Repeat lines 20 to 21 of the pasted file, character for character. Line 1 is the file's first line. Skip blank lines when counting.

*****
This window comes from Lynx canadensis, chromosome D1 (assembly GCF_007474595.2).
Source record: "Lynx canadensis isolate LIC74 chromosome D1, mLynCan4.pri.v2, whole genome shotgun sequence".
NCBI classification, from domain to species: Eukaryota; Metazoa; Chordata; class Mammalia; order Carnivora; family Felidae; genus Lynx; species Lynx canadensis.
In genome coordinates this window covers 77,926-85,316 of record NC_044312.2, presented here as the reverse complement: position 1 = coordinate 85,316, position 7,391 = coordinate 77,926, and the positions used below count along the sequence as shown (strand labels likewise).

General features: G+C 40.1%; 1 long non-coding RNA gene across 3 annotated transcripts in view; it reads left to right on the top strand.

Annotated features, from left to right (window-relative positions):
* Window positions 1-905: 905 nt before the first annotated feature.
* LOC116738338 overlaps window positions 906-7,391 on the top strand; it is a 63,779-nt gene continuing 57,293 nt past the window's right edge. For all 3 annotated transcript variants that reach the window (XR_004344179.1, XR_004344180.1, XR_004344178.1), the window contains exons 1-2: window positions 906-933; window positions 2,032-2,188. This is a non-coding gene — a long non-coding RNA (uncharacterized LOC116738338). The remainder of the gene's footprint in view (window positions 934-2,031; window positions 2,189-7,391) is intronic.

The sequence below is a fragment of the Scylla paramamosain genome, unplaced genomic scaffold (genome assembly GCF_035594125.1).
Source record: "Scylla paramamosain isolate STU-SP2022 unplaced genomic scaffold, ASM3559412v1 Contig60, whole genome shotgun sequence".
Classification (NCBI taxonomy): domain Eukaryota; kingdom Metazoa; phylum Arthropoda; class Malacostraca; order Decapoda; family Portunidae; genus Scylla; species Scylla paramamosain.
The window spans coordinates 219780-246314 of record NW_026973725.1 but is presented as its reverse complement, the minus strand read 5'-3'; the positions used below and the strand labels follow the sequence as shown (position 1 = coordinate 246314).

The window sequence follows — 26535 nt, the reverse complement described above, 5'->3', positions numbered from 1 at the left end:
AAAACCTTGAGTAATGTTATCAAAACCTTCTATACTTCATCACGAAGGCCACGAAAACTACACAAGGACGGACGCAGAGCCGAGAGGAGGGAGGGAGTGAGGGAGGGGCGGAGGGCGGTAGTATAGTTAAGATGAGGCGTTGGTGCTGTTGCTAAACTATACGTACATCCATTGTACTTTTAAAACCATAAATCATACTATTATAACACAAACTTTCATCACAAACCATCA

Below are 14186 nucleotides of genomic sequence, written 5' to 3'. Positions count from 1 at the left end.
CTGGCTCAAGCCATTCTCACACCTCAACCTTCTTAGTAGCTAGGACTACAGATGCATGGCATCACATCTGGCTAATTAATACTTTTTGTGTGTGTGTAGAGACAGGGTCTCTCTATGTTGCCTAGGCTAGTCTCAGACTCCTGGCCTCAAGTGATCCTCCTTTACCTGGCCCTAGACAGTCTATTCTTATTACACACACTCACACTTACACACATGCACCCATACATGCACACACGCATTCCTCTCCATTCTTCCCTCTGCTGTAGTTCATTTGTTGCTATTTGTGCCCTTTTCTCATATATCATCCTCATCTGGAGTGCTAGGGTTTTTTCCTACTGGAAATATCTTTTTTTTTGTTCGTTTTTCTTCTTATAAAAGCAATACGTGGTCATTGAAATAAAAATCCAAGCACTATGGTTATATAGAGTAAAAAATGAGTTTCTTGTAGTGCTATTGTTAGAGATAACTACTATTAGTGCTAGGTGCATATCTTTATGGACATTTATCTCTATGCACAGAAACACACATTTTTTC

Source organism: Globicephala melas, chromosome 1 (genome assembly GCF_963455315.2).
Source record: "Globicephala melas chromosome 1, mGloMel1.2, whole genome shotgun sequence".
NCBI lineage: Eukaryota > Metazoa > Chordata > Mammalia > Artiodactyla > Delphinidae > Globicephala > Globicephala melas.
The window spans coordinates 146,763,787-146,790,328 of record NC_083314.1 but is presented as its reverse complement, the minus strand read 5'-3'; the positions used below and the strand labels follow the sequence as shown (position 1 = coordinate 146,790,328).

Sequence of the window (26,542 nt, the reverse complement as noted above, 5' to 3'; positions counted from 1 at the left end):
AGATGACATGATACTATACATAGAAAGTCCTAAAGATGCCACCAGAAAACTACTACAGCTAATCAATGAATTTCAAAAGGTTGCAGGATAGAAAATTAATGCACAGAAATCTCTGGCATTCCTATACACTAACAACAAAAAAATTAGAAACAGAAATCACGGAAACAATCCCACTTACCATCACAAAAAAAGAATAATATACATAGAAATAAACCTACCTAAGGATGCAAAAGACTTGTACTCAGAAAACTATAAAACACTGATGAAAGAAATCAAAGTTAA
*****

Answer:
The window spans coordinates 146,763,787-146,790,328 of record NC_083314.1 but is presented as its reverse complement, the minus strand read 5'-3'; the positions used below and the strand labels follow the sequence as shown (position 1 = coordinate 146,790,328).

Sequence of the window (26,542 nt, the reverse complement as noted above, 5' to 3'; positions counted from 1 at the left end):